Nielsen created ripples last week when it released data showing that Instagram has on average 32 million monthly smartphone users, versus Twitter with "only" 30.8 million. Oh, the humanity! Our obsession with "mine is bigger than yours" in digital is really an old-media argument. Bigger used to mean more reach, and therefore a higher ticket price. But we don't live in that world anymore. "Better Delivered," "higher engaged" or "highly relevant environment" matters more and should cost more, with "how many" as a secondary cost qualifier.
In case you've been living under a rock for the past two days, here's the story so far: in September 2012, a startup virtual reality company called Oculus ran a Kickstarter campaign that raised $2.4 million. Three days ago, the company sold to Facebook for $2 billion. Lots of those early backers aren't so happy with this development -- mostly, it seems, because they think Oculus founder Palmer Luckey sold out to the devil. But some are upset because they think they should have gotten a payday: We gave you money when you had nothing, now you sold for billions, ...
AOL's Tim Armstrong told us yesterday that the media and advertising business is on the verge of its most significant transformation since the Internet came on the scene 20 years ago. In Armstrong's Ad:Tech San Francisco keynote, and in a subsequent interview with Mike Shields of The Wall Street Journal, he made it clear that the future of AOL is in platform-driven, cross-channel ad technology, to be built out on the company's newly announced ONE platform.
Marketing used to be about the "big idea." Talented agency execs would sit around reviewing research, brainstorming in their war rooms and staying up all night drinking scotch so they could come up with the big one. These days, brands work with too many agencies, creating a sense of strategic competition, and the big-idea model has shifted to a series of smaller ideas, customized to a billion potential eyeballs.
I noted recently how we all maintain several identities across many online venues. One important one for me has been my persona in this column -- for most of eight years. But part of managing different versions of yourself on the Web is hard. Actively managing them sometimes means pruning them. That includes venues where you've contributed and received immense value for a long time. Well, that's what I'm doing now.
Once upon a time, in a universe far, far away, I worked on the agency side. While living and working in the '80s and '90s in swinging London, I was involved in lots of client presentations. To lighten up these presentations, we would give each other challenges: usually a word or sentence we had to somehow incorporate in the presentation. I was once given the task to include the sentence "like elephant droppings in the snow" without its being weird. How I succeeded is a story for another day... Conversely, we would sometimes challenge each other to avoid certain words ...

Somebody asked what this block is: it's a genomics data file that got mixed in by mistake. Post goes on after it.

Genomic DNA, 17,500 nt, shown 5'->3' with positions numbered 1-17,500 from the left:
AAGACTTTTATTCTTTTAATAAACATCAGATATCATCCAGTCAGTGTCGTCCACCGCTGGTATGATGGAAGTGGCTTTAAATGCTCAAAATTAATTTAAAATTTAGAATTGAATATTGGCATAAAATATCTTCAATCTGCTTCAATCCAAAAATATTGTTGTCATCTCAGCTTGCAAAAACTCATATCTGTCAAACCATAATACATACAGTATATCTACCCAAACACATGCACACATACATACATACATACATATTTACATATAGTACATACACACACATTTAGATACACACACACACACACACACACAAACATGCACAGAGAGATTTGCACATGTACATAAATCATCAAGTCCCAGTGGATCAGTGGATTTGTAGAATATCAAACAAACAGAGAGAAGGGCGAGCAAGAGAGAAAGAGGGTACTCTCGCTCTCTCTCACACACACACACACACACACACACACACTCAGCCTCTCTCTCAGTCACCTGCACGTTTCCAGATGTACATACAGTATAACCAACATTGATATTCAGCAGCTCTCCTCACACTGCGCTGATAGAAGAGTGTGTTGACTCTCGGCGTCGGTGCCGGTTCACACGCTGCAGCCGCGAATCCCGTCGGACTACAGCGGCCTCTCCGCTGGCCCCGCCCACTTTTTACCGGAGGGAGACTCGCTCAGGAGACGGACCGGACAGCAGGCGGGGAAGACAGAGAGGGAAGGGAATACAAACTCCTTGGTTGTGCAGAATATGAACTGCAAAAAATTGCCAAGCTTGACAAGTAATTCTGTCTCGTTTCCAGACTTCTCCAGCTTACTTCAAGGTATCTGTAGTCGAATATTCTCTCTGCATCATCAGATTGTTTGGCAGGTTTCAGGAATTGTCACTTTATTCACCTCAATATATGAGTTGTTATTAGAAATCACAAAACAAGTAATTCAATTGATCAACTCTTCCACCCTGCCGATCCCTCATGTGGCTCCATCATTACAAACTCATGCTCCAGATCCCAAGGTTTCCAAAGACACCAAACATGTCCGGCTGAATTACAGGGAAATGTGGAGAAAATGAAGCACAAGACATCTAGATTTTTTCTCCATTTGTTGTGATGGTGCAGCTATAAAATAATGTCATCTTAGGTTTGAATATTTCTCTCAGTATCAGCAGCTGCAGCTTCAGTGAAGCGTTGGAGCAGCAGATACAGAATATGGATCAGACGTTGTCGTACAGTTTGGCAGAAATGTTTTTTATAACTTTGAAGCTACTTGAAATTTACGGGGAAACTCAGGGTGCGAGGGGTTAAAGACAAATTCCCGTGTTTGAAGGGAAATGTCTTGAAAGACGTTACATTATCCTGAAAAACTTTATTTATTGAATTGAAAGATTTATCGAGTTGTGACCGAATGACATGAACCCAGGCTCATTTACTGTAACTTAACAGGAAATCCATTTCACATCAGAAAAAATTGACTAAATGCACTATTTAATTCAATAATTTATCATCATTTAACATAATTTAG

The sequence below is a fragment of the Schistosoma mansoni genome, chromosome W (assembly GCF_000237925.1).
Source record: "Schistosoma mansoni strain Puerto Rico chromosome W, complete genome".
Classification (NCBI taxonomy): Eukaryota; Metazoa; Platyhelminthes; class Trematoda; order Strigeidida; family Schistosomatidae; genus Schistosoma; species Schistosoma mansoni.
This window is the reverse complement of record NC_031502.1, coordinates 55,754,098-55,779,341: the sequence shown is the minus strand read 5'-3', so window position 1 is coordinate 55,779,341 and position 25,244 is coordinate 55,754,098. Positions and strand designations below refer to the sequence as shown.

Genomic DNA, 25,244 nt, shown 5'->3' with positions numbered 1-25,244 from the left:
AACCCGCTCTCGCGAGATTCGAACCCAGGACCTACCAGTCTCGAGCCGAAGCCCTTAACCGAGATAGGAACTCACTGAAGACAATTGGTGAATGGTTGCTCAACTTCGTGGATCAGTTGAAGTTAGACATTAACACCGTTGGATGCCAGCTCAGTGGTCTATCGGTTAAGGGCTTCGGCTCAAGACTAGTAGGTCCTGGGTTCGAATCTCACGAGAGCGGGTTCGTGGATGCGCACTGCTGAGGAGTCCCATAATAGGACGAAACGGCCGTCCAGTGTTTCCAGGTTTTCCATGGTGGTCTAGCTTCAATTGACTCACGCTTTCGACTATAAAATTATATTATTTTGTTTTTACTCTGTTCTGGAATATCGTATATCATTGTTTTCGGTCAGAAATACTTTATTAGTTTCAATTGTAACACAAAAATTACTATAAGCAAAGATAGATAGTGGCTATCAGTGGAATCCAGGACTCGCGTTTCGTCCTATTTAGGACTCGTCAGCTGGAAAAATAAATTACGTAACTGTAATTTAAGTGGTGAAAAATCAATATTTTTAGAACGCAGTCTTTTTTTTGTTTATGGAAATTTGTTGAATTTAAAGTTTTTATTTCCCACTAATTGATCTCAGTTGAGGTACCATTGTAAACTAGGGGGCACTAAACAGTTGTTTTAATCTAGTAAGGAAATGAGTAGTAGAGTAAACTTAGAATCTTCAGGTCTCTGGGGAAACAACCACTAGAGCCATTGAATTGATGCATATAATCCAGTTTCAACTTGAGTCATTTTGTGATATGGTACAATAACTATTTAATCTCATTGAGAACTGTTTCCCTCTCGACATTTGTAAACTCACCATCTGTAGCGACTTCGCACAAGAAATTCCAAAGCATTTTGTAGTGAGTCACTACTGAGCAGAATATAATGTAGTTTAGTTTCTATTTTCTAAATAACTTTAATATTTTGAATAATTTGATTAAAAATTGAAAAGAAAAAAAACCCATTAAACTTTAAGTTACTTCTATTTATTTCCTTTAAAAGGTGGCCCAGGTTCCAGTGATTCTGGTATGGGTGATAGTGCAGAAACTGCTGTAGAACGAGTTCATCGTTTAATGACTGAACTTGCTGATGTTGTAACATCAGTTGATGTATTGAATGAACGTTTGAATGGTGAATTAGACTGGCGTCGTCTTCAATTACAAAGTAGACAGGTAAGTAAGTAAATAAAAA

Somewhere in a little town in Belgium, on a square where nothing really happens, Kris Hoet and his team decided to place a red button. A large arrow dangled above it, with the words, "Push To Add Drama." The resulting video -- a promotion for the launch of the TV channel TNT in Belgium -- has been seen 50 million times and is the second most-shared TV commercial of all time. (The first is Volkswagen's Darth Vader ad.) Hoet himself is the head of digital & Change Architect at Duval Guillaume, a small agency in Antwerp. Duval Guillaume has generated ...
Sometimes the biggest and best ideas are right in front of our faces -- pun intended. Are you ready to have your mind blown? I am going to put ads on your mom's face! I know, I know, it sounds crazy, but follow my iron-clad logic here.
Wearable technology is poised for exponential growth over the next three years, but the value of this technology to marketers will depend heavily on the rules for how the data will be gathered and used. As this is a burgeoning area, industry groups are not yet ready to tackle the topic , but I thought I'd propose some ideas for how data from wearable tech could, and should, be utilized.
I've accumulated perhaps dozens of identities across various social platforms over the years. I use the same handle -- maxkalehoff -- on all of them, though the persona I present is nuanced across each platform and norm. Here are my major ones and their purpose: